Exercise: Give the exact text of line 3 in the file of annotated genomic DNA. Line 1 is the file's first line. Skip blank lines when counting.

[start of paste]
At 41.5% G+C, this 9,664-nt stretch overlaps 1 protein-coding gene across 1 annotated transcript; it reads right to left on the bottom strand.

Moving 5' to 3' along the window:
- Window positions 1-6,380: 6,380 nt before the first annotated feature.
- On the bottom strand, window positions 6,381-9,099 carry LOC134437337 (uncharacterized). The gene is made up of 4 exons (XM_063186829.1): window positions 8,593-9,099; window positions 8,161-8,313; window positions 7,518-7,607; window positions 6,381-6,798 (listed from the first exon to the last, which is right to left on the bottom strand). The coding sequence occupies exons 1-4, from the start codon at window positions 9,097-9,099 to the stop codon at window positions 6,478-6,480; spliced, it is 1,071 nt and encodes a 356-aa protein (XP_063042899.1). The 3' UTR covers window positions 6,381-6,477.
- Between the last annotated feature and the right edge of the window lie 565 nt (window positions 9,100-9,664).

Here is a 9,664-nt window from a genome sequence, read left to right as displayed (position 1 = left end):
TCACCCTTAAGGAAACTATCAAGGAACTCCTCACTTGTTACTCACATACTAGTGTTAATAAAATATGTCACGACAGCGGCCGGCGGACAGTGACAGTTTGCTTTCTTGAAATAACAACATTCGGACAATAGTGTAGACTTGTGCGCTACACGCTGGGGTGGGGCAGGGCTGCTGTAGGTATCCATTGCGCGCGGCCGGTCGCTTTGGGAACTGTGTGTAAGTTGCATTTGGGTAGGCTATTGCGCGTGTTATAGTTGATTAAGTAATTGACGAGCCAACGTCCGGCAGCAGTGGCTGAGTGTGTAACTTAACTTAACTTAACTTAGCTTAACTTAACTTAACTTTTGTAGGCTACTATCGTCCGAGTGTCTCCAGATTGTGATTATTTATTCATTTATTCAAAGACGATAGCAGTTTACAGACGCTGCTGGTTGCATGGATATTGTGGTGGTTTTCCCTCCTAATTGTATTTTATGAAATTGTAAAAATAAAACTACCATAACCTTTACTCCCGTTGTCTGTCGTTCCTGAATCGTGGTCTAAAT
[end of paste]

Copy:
- Window positions 1-6,380: 6,380 nt before the first annotated feature.